On line breaks specifically: I marked, with arrows, some turns at line endings that I chose for the sake of tension and suspense. I think of these line endings as suspenseful because the full meaning of the sentence is not yet available to the reader; the reader has questions that they must read on to have answered. For example, the line that ends “If you find an unbroken” prompts the reader to ask, “An unbroken what?” Reading on provides the answer: a sand dollar.
The “macaron timeclash” production trend of weaving modern-day behaviors into historical dramas continues, and it all started with Coppola’s much-maligned 2006 biopic
Coppola had an enormous budget and the keys to Versailles, and made full use of both. She bought a box of Ladurée macarons for her costume designer and asked her to take her inspiration from them, unleashing nearly two decades’ worth of screen inspo and inadvertently kickstarting a macaron revival at the same time. (I’m here from the British 1980s to remind you about macaroons, which inspired zero runway trends.)
The film has no interest in 21st-century politics; it’s not even interested in French Revolutionary politics. The queen’s life ended in a terrifying storm of sexually-inflected political violence, but Coppola ends the film just as that story is beginning. It’s a narrative decision so perverse that only an immense talent could have taken it. Instead, she focuses on sensation and emotion; this is why she makes so much use of colour and textiles and contemporary pop music, which she uses to summon the fever of adolescence. She says she wanted the story to be ‘girly’ and accessible; she wanted to ‘bring Marie Antoinette into now’—or, as Roger Ebert said in his review, ‘the contemporary references invite the audience to share her present with ours.’ This is a key point, and a key dividing line within the genre. Bringing Marie Antoinette into now—telling her story in a way that provokes empathy 200 years later—is very different from taking the 21st century into Marie Antoinette.
‘Marie Antoinette’ drove some critics absolutely mad on release—the New York Times famously printed two opposing reviews side by side, and after its Cannes screening, the film’s PR said ‘to be clear, yes, there was some booing’—but after 17 increasingly delirious years, it now looks strikingly restrained. The timeclash effect is sparingly used; aside from some brief touches—the pre-credits sequence with Kirsten Dunst winking at the audience, the flash of Converse boots—explicit anachronism is mostly confined to the soundtrack, as in the blissful layering of Bow Wow Wow onto a hazy post-party sunrise.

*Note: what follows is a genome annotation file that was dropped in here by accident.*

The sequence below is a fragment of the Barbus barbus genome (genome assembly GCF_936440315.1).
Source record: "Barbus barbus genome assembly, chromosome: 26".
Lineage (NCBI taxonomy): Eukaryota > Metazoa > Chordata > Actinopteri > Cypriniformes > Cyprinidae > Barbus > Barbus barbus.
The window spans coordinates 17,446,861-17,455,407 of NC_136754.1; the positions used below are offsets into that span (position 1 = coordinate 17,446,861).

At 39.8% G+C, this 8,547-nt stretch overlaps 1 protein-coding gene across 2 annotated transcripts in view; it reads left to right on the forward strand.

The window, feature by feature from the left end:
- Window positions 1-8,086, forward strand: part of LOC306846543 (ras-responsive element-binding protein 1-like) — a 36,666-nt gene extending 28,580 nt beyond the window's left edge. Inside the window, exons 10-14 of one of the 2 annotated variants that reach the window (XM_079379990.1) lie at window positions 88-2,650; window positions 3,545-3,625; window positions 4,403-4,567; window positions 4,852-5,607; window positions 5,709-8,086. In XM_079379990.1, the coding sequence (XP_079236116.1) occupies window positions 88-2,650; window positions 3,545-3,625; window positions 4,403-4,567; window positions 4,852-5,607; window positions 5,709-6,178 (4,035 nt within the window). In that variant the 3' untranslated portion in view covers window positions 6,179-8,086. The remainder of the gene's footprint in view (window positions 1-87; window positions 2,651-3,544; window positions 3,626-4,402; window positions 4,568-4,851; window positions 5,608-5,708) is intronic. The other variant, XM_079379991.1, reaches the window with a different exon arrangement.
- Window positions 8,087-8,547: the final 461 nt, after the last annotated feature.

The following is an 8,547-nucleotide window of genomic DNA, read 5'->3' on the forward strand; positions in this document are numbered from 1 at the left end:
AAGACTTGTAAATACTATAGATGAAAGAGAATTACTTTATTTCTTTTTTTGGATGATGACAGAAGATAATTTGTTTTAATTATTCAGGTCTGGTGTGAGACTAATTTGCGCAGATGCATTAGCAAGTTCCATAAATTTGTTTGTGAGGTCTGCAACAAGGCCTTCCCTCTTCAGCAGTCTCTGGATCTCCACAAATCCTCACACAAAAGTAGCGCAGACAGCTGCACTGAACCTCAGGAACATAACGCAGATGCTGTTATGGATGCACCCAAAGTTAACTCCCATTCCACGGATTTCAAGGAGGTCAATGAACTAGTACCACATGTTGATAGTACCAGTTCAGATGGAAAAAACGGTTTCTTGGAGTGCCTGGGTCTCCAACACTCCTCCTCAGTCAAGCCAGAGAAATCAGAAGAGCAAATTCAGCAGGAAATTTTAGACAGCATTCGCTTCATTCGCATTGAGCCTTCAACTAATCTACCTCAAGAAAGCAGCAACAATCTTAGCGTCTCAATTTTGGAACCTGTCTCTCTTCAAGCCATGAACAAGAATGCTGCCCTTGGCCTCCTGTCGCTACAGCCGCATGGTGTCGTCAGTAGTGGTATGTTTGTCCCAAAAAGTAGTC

For Marjie Alonso, getting her aging father’s internet fixed is a trip to a deluxe level of hell
Comcast leads the pack in self-injurious calls for help, and you must call them, even though, once you’ve been on hold and listened to Satan’s dominatrix cheerily tell you how important you are, offer to sell you something else since you’re on hold anyway, and then lobotomize you with her music, the only option is to agree to an automated modem reset.
I will admit to screaming at her on occasion. Like, on every occasion, because I know she can hear me as she sits there in the center of Xfinity’s Deluxe Level circle of hell, her long, skinny legs crossed as I cry, “Just put a reset button on the fucking modem, you controlling, evil bitch!”
I hear the beginning rise of her laughter as she says her icy “Goodbye” and disconnects me, but only after telling me I can call back if the reset doesn’t work.
It often works, but only for things like bad internet service, not for matters having to do with one’s account. For that, one must—I actually have no idea what one must do, even though I’ve done it three times recently. All I know is that somehow, after numerous calls and pressing buttons like I’m stuck in an elevator, I’ve occasionally gotten through to a person. This person will try to be helpful. I really believe this.
CJ Gustafson sunk three years of savings and wedding gifts into a new bookings app he created from scratch with his wife. He’s here to share his lessons
Lesson #10: Killing your baby is really hard.
It took us longer than it should have to call it quits. We put off the decision for months. Even now, it physically pains me to use the word “quit.” I haven’t written or said it until this point.
Does losing $200K hurt?
But I also look at it as my “real-world MBA.”
So what did I get out of it?
“Dedicated to the user who keeps popping up on my For You page saying that having a short bob is a subversion of the male gaze. What if I like the male gaze, huh? What then?”
— Thea in
Congratulations to writers celebrating upcoming publication., who writes , is looking forward to the release of his book At Work in the Ruins, published by Chelsea Green next week.
Do you have a book nearing publication? Let us know in the comments and we’ll be sure to feature it here!
Substack Reads is a weekly roundup of writing, ideas, art, and audio from the world of Substack. Posts are recommended by staff and readers, and curated and edited from Substack’s U.K. outpost by Hannah Ray.